I came across this while reading up about St Francis of Assisi. Usually when we think about vows we think silence, monks, stone buildings (or at least I do). But we don’t need to be cloistered to take a vow. Vows like the one below are probably more valuable out in daily life, anyway. It’s a vow of non-violence. And before you get an image of Gandhi in your head and think, Gee, no thanks, read through it. It will make you rethink your definition of violence.
Recognising the violence in my own heart, yet trusting in the goodness and mercy of God, I vow for one year to practice the non-violence of Jesus who taught us in the Sermon on the Mount: ‘Blessed are the peacemakers, for they shall be called the sons and daughters of God… You have learned how it was said, You must love your neighbour and hate your enemy. But I say to you, Love your enemies, and pray for those who persecute you. In this way you will be daughters and sons of your Creator in heaven.’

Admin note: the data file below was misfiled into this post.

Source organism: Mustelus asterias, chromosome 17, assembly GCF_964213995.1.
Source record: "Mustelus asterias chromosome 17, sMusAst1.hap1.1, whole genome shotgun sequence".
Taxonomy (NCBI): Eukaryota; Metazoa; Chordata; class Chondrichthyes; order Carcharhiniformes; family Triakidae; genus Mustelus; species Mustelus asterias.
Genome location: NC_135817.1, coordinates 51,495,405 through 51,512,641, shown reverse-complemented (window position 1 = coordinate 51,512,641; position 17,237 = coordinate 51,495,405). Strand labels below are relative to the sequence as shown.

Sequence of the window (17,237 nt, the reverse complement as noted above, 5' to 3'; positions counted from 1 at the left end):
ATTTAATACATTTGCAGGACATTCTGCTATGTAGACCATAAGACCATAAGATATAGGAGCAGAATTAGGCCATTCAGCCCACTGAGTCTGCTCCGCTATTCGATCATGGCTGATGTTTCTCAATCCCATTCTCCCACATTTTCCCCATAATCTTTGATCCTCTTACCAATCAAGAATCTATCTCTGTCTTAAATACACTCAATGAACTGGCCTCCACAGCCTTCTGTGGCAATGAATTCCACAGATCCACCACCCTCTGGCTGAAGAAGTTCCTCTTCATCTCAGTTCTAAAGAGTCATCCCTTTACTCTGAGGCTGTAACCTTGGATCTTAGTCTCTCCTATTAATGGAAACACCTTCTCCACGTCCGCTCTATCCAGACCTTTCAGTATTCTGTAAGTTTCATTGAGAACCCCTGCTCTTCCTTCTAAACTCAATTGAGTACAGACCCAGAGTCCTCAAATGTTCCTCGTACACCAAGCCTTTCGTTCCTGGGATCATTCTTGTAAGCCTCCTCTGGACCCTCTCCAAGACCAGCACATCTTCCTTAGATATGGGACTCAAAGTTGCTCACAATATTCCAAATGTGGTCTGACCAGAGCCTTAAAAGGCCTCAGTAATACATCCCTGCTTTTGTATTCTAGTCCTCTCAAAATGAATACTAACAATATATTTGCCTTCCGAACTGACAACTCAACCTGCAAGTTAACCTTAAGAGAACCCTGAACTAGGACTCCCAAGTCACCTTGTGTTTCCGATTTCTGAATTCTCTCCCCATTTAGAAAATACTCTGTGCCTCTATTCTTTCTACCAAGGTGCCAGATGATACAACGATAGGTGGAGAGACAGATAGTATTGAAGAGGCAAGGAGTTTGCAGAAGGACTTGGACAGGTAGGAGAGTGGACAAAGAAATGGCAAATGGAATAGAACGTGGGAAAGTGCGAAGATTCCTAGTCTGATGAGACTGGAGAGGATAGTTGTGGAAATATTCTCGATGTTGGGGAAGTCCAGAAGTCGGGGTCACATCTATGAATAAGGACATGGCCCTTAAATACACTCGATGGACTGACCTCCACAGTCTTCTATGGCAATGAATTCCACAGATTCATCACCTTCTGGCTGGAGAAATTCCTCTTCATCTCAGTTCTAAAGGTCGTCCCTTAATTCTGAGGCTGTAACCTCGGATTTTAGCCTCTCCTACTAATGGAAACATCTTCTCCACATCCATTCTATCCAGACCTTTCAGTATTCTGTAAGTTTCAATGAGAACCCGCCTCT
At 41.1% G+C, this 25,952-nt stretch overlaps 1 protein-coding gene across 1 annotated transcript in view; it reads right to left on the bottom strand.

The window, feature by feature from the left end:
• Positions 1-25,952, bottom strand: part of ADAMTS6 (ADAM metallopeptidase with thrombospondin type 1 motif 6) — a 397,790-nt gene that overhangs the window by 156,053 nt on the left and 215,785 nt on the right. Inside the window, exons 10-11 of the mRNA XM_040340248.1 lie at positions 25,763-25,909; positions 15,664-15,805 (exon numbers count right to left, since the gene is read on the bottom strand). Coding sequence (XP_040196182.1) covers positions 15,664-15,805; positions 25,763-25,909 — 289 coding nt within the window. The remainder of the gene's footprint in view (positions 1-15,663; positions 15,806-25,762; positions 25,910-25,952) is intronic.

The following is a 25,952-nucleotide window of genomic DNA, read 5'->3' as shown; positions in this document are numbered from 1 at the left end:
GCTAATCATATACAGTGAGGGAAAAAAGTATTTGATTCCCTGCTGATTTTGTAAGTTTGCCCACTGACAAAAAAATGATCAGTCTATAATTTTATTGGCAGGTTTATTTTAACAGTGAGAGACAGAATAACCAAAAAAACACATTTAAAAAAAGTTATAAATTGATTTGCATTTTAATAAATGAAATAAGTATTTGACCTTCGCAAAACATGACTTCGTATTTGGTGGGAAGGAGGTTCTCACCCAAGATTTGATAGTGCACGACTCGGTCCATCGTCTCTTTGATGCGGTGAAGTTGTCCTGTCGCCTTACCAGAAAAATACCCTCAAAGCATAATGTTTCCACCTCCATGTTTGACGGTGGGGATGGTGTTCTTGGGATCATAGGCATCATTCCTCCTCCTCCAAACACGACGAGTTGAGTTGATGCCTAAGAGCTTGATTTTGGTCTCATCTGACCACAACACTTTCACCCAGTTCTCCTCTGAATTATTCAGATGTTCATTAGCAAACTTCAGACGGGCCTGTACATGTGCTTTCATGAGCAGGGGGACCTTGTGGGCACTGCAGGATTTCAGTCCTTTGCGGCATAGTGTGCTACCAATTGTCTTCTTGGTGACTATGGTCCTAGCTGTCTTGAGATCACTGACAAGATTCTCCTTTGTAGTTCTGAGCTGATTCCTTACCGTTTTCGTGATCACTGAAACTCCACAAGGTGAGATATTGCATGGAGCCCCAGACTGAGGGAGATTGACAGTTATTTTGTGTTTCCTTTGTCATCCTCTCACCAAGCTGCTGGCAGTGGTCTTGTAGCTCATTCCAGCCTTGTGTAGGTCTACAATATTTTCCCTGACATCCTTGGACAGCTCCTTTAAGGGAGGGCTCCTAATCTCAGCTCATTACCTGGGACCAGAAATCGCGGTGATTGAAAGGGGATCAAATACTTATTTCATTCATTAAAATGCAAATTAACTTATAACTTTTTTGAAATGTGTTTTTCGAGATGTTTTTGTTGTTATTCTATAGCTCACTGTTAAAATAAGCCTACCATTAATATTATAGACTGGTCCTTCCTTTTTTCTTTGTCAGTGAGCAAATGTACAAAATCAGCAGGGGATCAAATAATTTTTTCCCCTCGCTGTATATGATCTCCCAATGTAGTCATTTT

Before God the Creator and the Sanctifying Spirit, I vow to carry out in my life the love and example of Jesus:
- by striving for peace within myself and seeking to be a peacemaker in my daily life;
- by accepting suffering rather than inflicting it;
- by refusing to retaliate in the face of provocation and violence;
- by persevering in non-violence of tongue and heart;
- by living conscientiously and simply so that I do not deprive others of the means to live;
- by actively resisting evil and working non-violently to abolish war and the causes of war from my own heart and from the face of the earth.
God, I trust in your sustaining love and believe that just as you give me the grace and desire to offer this, so you will also bestow abundant grace to fulfill it.
(The above vow was provided by Pax Christi USA.)
The book I read recommends you take the vow for a specific period of time, like a year. But maybe that seems, well, hard. I know the “persevering in non-violence of heart and tongue” gave me pause. So why not try it out for the rest of this week? As we head to Easter, we’re confronted with the violent humiliation Christ suffered…and how His sacrifice changed everything. Maybe this week sacrificing that witty but hurtful retort, or that trolling comment on a blog, or the impatience in a supermarket line or traffic jam, could make a difference.